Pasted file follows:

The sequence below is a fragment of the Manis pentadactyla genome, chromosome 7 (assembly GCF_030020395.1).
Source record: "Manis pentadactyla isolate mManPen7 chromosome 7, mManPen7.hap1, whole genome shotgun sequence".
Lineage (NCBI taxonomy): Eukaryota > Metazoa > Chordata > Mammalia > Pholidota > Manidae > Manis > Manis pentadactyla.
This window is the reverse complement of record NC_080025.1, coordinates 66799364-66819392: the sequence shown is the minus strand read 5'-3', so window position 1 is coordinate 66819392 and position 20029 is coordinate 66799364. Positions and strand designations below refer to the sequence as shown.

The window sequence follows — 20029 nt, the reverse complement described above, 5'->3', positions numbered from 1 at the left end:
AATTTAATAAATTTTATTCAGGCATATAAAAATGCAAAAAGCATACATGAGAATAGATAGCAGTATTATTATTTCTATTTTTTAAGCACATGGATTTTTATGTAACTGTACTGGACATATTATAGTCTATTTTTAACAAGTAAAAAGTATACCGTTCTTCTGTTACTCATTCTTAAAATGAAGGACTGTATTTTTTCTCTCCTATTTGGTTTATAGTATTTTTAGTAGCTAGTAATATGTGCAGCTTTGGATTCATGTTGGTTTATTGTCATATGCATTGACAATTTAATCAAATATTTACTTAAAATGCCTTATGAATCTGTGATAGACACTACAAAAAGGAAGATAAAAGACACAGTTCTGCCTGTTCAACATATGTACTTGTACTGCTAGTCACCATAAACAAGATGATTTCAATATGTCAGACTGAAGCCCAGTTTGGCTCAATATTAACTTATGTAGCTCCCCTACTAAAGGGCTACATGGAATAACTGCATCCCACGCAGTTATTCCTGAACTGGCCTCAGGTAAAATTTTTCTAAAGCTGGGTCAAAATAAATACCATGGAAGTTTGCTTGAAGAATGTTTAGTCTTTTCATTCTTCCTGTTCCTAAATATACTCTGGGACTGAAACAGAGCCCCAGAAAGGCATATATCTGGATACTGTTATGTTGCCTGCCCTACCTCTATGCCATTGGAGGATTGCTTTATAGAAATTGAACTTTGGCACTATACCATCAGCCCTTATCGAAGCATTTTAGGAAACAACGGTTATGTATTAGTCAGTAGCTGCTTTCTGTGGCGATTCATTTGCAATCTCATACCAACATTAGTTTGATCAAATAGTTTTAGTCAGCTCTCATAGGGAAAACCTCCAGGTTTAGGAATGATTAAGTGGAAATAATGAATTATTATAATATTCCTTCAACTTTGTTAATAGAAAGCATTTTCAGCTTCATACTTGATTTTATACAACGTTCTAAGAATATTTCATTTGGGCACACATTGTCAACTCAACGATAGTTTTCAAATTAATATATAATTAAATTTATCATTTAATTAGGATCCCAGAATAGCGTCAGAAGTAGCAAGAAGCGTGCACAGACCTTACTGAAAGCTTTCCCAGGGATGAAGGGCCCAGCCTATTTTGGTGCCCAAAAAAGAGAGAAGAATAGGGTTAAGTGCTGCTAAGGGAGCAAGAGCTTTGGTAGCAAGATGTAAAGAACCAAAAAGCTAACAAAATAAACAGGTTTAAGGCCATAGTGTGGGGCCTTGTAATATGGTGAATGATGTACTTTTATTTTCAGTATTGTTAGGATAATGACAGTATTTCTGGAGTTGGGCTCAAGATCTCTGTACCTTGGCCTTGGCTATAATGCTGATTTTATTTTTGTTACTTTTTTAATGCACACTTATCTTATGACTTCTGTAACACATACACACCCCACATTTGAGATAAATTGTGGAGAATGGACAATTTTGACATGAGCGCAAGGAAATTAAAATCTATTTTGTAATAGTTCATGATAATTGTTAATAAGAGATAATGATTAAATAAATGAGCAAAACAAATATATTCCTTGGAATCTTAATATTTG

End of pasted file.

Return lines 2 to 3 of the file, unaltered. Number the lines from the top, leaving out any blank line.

Source record: "Manis pentadactyla isolate mManPen7 chromosome 7, mManPen7.hap1, whole genome shotgun sequence".
Lineage (NCBI taxonomy): Eukaryota > Metazoa > Chordata > Mammalia > Pholidota > Manidae > Manis > Manis pentadactyla.